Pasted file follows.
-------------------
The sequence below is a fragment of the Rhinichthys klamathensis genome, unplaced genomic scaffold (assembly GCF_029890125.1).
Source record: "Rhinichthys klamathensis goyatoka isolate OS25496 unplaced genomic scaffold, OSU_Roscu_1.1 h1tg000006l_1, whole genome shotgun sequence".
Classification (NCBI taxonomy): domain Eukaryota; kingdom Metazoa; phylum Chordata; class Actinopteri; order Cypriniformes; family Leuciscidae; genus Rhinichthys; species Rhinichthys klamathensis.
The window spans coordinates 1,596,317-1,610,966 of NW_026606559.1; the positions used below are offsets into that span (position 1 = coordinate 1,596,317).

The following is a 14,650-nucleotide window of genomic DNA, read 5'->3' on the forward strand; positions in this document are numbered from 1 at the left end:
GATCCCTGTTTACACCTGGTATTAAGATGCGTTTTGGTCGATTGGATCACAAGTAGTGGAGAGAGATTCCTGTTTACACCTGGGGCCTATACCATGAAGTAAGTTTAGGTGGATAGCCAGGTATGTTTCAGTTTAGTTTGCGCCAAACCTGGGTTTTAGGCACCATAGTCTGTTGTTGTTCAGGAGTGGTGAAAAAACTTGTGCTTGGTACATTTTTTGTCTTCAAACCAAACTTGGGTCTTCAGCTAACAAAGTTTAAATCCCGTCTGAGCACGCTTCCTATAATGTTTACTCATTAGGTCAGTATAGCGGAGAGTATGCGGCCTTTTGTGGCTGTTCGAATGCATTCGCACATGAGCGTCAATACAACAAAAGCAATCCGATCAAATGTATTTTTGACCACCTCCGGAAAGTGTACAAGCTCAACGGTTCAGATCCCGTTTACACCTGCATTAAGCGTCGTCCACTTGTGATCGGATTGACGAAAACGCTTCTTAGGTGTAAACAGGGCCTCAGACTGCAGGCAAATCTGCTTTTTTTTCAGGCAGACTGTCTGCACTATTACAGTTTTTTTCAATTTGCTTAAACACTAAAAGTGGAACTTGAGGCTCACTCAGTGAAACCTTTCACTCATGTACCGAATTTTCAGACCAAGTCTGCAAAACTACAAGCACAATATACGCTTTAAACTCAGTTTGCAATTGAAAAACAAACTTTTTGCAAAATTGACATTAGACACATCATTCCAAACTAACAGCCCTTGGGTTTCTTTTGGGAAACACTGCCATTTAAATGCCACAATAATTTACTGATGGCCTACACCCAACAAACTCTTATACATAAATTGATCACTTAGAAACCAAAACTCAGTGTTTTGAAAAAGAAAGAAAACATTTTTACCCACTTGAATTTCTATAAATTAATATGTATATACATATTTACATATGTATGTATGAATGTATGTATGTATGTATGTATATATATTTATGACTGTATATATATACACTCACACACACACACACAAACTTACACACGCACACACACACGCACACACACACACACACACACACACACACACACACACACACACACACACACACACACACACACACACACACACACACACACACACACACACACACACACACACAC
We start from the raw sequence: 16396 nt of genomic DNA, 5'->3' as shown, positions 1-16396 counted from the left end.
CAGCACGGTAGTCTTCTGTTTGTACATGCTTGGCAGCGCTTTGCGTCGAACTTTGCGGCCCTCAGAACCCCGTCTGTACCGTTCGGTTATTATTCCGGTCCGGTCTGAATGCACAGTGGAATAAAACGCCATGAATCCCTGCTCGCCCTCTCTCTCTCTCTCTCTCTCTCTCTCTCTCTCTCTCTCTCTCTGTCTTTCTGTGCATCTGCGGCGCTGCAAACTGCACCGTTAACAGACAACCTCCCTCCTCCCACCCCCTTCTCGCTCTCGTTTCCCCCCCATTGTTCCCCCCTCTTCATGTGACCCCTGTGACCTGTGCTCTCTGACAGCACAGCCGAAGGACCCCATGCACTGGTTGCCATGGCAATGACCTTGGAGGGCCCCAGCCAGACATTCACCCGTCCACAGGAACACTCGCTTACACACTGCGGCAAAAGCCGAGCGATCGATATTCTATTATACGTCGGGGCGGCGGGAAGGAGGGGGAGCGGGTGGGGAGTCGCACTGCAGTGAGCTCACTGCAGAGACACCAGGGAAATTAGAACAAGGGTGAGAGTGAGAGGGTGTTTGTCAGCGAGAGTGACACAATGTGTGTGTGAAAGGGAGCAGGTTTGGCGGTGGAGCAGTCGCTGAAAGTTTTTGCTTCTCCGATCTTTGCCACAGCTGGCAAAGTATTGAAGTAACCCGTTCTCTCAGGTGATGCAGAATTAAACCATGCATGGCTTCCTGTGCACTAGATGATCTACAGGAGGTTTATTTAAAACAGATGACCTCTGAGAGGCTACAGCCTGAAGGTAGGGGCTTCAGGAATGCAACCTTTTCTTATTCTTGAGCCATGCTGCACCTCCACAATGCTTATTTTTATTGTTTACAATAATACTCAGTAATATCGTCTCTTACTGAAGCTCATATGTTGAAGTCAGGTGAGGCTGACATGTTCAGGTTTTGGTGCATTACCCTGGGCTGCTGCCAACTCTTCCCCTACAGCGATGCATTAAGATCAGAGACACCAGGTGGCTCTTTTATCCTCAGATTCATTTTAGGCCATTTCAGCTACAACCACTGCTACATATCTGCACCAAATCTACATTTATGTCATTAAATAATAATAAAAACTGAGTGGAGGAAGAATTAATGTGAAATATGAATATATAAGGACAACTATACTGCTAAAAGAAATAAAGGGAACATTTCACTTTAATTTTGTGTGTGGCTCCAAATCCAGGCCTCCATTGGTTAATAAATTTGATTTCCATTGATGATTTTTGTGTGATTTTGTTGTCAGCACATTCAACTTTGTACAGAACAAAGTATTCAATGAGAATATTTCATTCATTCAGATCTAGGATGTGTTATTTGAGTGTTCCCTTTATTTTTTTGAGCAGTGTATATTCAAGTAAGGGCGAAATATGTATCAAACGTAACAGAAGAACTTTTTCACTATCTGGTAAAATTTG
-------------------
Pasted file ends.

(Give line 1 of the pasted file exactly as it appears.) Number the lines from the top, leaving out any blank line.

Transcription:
The sequence below is a fragment of the Rhinichthys klamathensis genome, unplaced genomic scaffold (assembly GCF_029890125.1).